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In September 1939, Germany invaded Poland from the west, and Russia invaded from the east two weeks later. Life changed completely under Russian occupation.  Then Stalin put into action his plan to ethnically cleanse the eastern borderlands of Poland - he ordered the deportation of an estimated 1.7 million Poles to Siberia.

Janina was born in 1927.  She was 13 years old when her family was forcibly taken from their home and deported by the Russians to Siberia. The date was 10 February 1940.  It was a particularly brutal winter, with temperatures dipping into the minus 40s Celsius, so the conditions in the unheated cattle cars were beyond belief.

Years later, Janina wrote a diary while living in a Polish orphanage in Africa.  She wrote of what she and her family had endured several years earlier – the horrible train journey to Siberia, the relentless hunger, the death, and sorrow.

Now in her late 70s, Janina refers to that diary, gently turning its brittle pages, trying to relive the past without reliving the pain.

Pressed between the pages of the diary are dried leaves picked from African trees when she was a teenager. She talks about how beautiful the trees were. Everything about Africa seemed beautiful compared to what she and her sister had been through in the several years since their family had been forced out of their home in Poland.

Janina describes the slow train journey into Siberia. “It was a train for animals, not people. It was very cold. There was a tiny window, but there were bars in it. There was a little stove in the middle for heat, if you had wood, but we had no wood. We were cold, crying, asking mother where we were going. I remember that a little baby died In our cattle car.”

Janina describes watching her three-year-old sister Aniela choke to death because of an infection growing on her neck. She knelt beside her to pray for her. Bit her mother told her that it would be better if God takes her away from this suffering.

In June 1941, Germany invaded Russian-held territories. So, Russia, which had been Germany’s ally, now became its foe.  The Polish government-in-exile negotiated an ‘amnesty’ for the Poles, so that they were freed from the camps. The men were allowed to join the Polish army that was being formed in the southern USSR to fight the Germans.

The surviving family members fled to Uzbekistan when ‘amnesty’ for Poles was declared. Her two brothers enlisted and went off to fight in the Polish army.

One page of Janina’s girlhood diary is a faded pencil drawing of the tiny hut where the family found shelter. In the drawing, her mother cooks over a stone fire pit, and the sun beats down on the dilapidated hut where the family stayed.

Her father was dying.  He urged the girls to follow the Polish army to Persia (Iran) where they would be cared for.

On a train bound for an orphanage, she scanned rows of corpses draped in sheets.  She was afraid to look under the sheets, in case she saw her father. She had a younger sister to care for, now that they had been separated from their ailing parents. She tried to be brave. But those bodies covered in sheets terrified her.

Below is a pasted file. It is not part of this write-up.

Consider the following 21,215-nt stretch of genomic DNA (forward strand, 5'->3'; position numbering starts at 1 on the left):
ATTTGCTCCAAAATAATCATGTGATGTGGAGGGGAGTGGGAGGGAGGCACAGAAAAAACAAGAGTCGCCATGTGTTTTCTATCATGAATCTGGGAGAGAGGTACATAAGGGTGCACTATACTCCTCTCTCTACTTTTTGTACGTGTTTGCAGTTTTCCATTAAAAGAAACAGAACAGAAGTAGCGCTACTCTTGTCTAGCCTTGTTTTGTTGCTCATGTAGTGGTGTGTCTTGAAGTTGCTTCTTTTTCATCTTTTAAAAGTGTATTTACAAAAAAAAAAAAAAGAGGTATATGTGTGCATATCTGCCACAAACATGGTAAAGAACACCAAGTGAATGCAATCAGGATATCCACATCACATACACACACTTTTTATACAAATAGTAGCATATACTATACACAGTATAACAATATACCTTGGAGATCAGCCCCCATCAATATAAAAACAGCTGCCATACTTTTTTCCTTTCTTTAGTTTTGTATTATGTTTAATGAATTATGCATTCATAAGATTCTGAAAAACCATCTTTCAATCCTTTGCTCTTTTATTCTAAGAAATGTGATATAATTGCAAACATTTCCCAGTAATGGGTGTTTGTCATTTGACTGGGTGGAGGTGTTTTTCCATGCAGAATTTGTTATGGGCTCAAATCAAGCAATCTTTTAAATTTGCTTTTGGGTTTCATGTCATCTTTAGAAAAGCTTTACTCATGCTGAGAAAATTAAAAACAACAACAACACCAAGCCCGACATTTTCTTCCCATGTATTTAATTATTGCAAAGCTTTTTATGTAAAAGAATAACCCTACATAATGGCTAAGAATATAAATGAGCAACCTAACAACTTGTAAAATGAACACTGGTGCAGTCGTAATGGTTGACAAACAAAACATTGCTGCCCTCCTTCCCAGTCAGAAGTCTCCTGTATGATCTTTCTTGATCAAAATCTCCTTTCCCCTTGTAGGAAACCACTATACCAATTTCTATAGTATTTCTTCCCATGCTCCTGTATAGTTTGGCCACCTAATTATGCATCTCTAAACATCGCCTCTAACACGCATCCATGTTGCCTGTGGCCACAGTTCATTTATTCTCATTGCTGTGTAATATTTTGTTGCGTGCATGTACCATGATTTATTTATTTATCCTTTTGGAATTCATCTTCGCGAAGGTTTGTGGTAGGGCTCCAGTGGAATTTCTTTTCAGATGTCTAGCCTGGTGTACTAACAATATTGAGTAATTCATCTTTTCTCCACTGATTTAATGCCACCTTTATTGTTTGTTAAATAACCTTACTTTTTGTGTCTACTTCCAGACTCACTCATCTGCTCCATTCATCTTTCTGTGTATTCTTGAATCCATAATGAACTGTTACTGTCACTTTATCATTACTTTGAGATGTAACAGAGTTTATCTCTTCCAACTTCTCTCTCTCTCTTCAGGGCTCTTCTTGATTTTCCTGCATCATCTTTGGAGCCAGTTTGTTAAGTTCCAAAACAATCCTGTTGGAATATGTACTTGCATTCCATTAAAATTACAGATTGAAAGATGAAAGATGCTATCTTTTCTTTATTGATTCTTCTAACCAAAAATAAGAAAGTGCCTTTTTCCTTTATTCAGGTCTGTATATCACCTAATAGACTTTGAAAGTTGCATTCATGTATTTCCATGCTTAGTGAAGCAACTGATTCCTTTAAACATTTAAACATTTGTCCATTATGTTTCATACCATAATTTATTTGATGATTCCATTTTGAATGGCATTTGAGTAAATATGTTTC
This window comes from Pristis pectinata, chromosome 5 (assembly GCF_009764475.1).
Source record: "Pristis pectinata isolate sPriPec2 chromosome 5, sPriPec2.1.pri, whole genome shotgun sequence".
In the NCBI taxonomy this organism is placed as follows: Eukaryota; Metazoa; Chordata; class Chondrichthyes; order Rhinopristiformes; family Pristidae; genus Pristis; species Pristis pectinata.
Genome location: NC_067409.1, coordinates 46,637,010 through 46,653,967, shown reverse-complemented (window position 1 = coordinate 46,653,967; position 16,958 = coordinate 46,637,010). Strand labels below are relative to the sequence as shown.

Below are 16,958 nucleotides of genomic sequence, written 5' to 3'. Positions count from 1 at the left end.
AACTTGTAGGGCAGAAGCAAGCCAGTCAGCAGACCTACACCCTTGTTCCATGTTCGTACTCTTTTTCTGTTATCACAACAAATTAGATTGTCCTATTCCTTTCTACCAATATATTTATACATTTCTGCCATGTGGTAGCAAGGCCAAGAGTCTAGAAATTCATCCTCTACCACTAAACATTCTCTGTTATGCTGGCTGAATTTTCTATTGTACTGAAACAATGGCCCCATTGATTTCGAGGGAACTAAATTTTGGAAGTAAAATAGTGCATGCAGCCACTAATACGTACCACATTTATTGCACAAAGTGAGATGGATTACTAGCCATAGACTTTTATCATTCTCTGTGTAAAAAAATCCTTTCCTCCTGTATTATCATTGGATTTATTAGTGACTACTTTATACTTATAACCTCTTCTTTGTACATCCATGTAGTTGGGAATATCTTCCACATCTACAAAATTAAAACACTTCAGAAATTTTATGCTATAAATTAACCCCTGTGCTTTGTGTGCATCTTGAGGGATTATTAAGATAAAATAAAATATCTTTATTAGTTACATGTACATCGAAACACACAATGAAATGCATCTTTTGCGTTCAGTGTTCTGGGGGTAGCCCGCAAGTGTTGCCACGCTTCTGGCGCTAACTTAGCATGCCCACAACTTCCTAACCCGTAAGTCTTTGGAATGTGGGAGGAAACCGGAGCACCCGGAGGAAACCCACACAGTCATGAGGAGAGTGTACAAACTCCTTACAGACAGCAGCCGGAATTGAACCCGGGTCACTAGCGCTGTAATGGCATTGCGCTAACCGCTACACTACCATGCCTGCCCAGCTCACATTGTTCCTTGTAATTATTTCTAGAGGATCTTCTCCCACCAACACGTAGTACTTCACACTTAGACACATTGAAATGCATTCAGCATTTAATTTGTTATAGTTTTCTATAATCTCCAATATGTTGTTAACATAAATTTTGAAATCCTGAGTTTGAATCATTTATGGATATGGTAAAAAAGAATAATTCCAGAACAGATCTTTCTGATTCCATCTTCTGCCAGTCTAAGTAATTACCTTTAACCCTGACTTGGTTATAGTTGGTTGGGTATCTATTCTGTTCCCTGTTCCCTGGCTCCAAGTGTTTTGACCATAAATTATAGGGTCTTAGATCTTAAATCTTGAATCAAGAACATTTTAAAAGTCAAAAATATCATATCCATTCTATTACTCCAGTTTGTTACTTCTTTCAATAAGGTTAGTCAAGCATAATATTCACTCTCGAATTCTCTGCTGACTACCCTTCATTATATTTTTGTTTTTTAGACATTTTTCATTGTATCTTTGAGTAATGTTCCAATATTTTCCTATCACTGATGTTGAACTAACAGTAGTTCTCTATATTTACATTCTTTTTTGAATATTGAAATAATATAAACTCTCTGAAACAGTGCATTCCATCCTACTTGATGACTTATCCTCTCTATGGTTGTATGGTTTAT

Janina and her sister never saw their father again. They spent some time in Persia and were eventually sent to the orphanage in the Polish settlement of Masindi in Africa. Resources for the settlement were provided by the Polish Government-in-exile.  In addition, soldiers of the Polish army agreed that a % of their pay would be used to support the orphanages.  

Janina and her sisters were educated and cared for by Catholic missionaries. They stayed in Africa for seven years, moving from one orphanage to another.


When the orphanages were shut down after the war, a Catholic organization sponsored their move to Canada. After they learned that their one surviving brother was working on a farm near Kitchener, the sisters also moved to the area. All three still live in the area.

“It was very difficult,” Janina said, “but we are survivors. I want to shout from the rooftops, about what we went through. I want people to know.”

Memories like these are burned into the minds of the Poles who lived through the brutal Siberian deportations of 1940-1941.  Wherever they found new lives after WW2, the survivors bore both the physical and mental scars caused by abuse, starvation, and grief.


Many refused to talk about their ordeals in Siberia, fearing reprisal from the same Soviet System that had enslaved them. Others remained silent because they could not find words to convey the horrors.

But now, as the decades pass and the legacy of the deported Poles fades deeper into historical obscurity, more and more survivors are sharing their stories.

Those old enough to remember Siberia are now old. They want to tell the world what happened while they still can.  This is what Janina is trying to do.



Source:  KPF interview

Copyright: Przygonski family

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